Using Your Articulate Tools Like an E-learning Guru
This guest blog entry was written by Articulate Community Manager David Anderson.
Growing up in the 80s, I can still remember the Reese’s commercials that humorously depicted the accidental discovery of peanut butter cups.
View the commercial on YouTube
Putting aside the notion that people in the 80s walked the streets with open peanut butter jars, there’s something more we can take away from these classic commercials:
Some of the most original ideas were conceived through creative play and experimentation.
And that’s really what the 2010 Articulate Guru Awards are all about: Celebrating the year’s most creative e-learning courses designed with Articulate’s e-learning tools.
Let’s look at some ideas for combining your great ideas with Articulate’s great tools to create some sweet e-learning.
Sometimes the most engaging learning experiences occur when learners explore concepts on their own. Engage is the perfect tool for packaging learning content into meaningful interactions. In fact, Engage makes it so easy to create great-looking interactions, users refer to it as their “Rock Star” application.
Inserting Engage as a movie
Did you know you could insert Engage as a movie object instead of an interaction? Not many people do, but it’s a sure-fire way to elicit a “How’d you do that?” from your customers and co-workers.
Here’s an example of using the Engage Tabs Interactions that demonstrate new opportunities for working with Engage in your e-learning courses.
Learn more about inserting Engage as a movie:
Engage as a video player
You say you work with a lot of video in your e-learning? Here’s a way to use Engage’s Tabs, Process and Timeline interactions to group your videos:
- Word of Mouth blog post: 3 Ways to Use Engage as a Video Player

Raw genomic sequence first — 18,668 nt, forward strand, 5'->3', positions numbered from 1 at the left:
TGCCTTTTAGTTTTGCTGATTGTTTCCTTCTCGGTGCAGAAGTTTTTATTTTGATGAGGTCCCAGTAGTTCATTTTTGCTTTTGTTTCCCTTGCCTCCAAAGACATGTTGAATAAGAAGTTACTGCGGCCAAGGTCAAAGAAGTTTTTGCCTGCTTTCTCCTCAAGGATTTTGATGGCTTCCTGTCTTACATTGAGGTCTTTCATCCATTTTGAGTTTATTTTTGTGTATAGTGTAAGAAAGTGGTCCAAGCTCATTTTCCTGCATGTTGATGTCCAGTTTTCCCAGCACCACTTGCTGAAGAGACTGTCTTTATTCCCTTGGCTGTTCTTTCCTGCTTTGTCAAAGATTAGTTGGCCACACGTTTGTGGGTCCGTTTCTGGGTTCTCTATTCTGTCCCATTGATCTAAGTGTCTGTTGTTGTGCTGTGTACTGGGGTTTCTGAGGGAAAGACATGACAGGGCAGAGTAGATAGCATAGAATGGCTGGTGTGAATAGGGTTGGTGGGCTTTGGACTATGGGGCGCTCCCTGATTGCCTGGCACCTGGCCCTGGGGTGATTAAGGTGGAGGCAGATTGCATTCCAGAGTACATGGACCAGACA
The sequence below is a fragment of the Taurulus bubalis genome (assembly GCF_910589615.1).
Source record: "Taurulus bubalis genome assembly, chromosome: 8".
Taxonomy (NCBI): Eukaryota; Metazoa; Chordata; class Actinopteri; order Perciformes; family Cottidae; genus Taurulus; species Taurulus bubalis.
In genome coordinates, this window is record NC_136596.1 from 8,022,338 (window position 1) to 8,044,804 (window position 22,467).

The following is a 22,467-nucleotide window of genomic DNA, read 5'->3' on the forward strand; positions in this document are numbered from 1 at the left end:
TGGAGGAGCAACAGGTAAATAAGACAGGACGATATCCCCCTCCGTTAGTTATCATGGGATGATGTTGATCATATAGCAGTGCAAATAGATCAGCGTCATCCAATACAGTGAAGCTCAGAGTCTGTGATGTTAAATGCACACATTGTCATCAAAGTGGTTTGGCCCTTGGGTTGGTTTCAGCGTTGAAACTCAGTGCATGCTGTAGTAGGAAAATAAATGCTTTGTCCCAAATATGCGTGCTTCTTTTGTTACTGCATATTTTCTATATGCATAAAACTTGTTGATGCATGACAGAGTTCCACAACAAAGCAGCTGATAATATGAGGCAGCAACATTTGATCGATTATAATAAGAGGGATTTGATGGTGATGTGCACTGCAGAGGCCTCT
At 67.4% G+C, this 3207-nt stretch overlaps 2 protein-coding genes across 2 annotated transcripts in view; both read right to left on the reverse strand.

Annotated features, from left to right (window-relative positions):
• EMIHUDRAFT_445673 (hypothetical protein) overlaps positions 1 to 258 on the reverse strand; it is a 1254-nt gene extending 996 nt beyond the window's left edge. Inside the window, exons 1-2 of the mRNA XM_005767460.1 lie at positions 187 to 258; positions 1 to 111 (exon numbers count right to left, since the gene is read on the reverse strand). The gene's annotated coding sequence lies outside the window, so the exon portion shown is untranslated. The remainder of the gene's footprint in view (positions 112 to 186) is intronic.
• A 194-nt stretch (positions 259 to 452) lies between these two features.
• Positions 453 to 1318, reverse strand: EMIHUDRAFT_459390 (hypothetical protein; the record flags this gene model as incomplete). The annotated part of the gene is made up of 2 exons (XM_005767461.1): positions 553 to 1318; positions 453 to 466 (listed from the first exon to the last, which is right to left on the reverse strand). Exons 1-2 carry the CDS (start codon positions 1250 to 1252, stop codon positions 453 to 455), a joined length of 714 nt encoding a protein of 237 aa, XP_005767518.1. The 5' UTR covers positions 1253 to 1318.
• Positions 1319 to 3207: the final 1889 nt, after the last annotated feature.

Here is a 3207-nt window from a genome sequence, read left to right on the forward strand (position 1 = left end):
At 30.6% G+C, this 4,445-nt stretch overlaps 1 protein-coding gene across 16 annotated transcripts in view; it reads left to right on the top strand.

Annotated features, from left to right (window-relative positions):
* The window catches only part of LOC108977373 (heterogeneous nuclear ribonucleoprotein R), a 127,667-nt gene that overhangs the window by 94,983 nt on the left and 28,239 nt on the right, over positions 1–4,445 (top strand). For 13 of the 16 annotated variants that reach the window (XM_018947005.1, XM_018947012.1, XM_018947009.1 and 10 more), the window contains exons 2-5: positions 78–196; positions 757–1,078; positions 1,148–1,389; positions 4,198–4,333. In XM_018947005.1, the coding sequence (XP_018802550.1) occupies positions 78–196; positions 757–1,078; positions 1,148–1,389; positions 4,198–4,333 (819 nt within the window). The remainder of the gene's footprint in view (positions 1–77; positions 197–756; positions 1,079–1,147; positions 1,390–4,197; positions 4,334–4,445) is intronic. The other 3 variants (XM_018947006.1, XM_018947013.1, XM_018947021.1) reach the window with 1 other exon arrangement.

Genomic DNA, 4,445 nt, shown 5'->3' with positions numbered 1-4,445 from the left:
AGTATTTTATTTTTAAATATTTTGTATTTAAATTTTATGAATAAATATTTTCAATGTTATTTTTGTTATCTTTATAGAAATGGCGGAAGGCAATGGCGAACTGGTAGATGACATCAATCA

- Community thread: Creative uses for Engage
The Labeled Graphic is Engage’s most versatile interaction. It offers designers all sorts of new possibilities for chunking content into meaningful interactions.
Here are a few creative ideas for using the Labeled Graphic interaction:
- Building out a metaphor for sales training
- Building a Labeled Graphic that’s as powerful as a custom Flash interaction
- 3 Creative Ways to Use Engage Labeled Graphics
The more you get to know Quizmaker’s Slide View, the more you’ll realize this isn’t just a quizzing tool. Perhaps the most exciting thing about Quizmaker’s Slide View is the opportunity it provides to design more interactive learning assessments.
From the “I didn’t know you could do that” category: Image-based quizzes are a sure-fire way to begin your Guru training.
View this screencast on Screenr
Using the Timeline to customize feedback
Even more possibilities surface when you combine visual quizzes, and the . Here we use the Timeline to add entrance animations to each of the paintings, giving the quiz more of a gaming feel.
Blank slides were used to smoothly transition to feedback. The best part? The project is based on only two slides: a question slide and a feedback slide.
View this screencast on Screenr
You can download and view detailed how-to screencasts from our forums: Art History – Name the Masterpiece.
Are the ideas flowing? We have even more ideas in the following Word of Mouth blog posts, forum threads, and screencasts: